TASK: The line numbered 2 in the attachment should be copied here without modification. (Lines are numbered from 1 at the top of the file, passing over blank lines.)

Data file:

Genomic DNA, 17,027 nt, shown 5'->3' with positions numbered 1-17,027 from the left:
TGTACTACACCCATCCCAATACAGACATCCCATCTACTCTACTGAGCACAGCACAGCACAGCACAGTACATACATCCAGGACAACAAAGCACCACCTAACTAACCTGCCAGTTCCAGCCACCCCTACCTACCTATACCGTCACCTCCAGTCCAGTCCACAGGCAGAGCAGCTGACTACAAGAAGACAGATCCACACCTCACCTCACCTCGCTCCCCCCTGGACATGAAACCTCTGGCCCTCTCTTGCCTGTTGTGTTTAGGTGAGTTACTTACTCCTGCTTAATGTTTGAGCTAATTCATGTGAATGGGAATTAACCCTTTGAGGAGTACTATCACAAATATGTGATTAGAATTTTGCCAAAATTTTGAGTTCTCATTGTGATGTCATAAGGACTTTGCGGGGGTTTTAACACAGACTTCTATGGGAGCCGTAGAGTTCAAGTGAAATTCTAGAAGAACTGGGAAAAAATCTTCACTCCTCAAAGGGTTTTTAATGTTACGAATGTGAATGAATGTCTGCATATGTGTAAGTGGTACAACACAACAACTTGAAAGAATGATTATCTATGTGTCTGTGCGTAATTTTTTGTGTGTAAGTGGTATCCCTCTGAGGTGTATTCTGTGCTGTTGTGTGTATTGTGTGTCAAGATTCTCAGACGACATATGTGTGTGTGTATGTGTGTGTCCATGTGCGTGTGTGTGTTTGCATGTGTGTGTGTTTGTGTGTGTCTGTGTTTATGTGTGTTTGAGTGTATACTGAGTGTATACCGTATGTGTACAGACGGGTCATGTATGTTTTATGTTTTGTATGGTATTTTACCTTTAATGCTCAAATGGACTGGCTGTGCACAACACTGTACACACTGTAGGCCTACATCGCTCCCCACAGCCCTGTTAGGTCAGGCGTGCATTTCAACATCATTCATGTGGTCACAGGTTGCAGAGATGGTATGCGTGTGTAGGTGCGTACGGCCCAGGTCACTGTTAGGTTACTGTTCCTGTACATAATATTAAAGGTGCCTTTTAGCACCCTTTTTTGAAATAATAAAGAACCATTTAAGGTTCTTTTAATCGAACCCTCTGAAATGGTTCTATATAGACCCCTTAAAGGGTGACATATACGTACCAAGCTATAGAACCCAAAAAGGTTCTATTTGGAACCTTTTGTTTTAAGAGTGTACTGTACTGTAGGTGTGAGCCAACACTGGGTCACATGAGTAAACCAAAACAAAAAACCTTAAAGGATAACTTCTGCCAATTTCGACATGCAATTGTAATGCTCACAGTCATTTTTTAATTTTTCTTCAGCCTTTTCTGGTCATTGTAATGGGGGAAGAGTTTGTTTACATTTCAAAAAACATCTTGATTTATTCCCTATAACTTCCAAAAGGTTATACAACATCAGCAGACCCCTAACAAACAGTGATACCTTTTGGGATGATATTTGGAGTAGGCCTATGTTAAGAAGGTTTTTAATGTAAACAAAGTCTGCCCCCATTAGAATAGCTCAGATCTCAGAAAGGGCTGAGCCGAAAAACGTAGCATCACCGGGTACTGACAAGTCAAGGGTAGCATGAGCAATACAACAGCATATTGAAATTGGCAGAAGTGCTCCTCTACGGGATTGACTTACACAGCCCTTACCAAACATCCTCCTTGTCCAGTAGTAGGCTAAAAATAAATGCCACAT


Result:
TGTACTACACCCATCCCAATACAGACATCCCATCTACTCTACTGAGCACAGCACAGCACAGCACAGTACATACATCCAGGACAACAAAGCACCACCTAACTAACCTGCCAGTTCCAGCCACCCCTACCTACCTATACCGTCACCTCCAGTCCAGTCCACAGGCAGAGCAGCTGACTACAAGAAGACAGATCCACACCTCACCTCACCTCGCTCCCCCCTGGACATGAAACCTCTGGCCCTCTCTTGCCTGTTGTGTTTAGGTGAGTTACTTACTCCTGCTTAATGTTTGAGCTAATTCATGTGAATGGGAATTAACCCTTTGAGGAGTACTATCACAAATATGTGATTAGAATTTTGCCAAAATTTTGAGTTCTCATTGTGATGTCATAAGGACTTTGCGGGGGTTTTAACACAGACTTCTATGGGAGCCGTAGAGTTCAAGTGAAATTCTAGAAGAACTGGGAAAAAATCTTCACTCCTCAAAGGGTTTTTAATGTTACGAATGTGAATGAATGTCTGCATATGTGTAAGTGGTACAACACAACAACTTGAAAGAATGATTATCTATGTGTCTGTGCGTAATTTTTTGTGTGTAAGTGGTATCCCTCTGAGGTGTATTCTGTGCTGTTGTGTGTATTGTGTGTCAAGATTCTCAGACGACATATGTGTGTGTGTATGTGTGTGTCCATGTGCGTGTGTGTGTTTGCATGTGTGTGTGTTTGTGTGTGTCTGTGTTTATGTGTGTTTGAGTGTATACTGAGTGTATACCGTATGTGTACAGACGGGTCATGTATGTTTTATGTTTTGTATGGTATTTTACCTTTAATGCTCAAATGGACTGGCTGTGCACAACACTGTACACACTGTAGGCCTACATCGCTCCCCACAGCCCTGTTAGGTCAGGCGTGCATTTCAACATCATTCATGTGGTCACAGGTTGCAGAGATGGTATGCGTGTGTAGGTGCGTACGGCCCAGGTCACTGTTAGGTTACTGTTCCTGTACATAATATTAAAGGTGCCTTTTAGCACCCTTTTTTGAAATAATAAAGAACCATTTAAGGTTCTTTTAATCGAACCCTCTGAAATGGTTCTATATAGACCCCTTAAAGGGTGACATATACGTACCAAGCTATAGAACCCAAAAAGGTTCTATTTGGAACCTTTTGTTTTAAGAGTGTACTGTACTGTAGGTGTGAGCCAACACTGGGTCACATGAGTAAACCAAAACAAAAAACCTTAAAGGATAACTTCTGCCAATTTCGACATGCAATTGTAATGCTCACAGTCATTTTTTAATTTTTCTTCAGCCTTTTCTGGTCATTGTAATGGGGGAAGAGTTTGTTTACATTTCAAAAAACATCTTGATTTATTCCCTATAACTTCCAAAAGGTTATACAACATCAGCAGACCCCTAACAAACAGTGATACCTTTTGGGATGATATTTGGAGTAGGCCTATGTTAAGAAGGTTTTTAATGTAAACAAAGTCTGCCCCCATTAGAATAGCTCAGATCTCAGAAAGGGCTGAGCCGAAAAACGTAGCATCACCGGGTACTGACAAGTCAAGGGTAGCATGAGCAATACAACAGCATATTGAAATTGGCAGAAGTGCTCCTCTACGGGATTGACTTACACAGCCCTTACCAAACATCCTCCTTGTCCAGTAGTAGGCTAAAAATAAATGCCACAT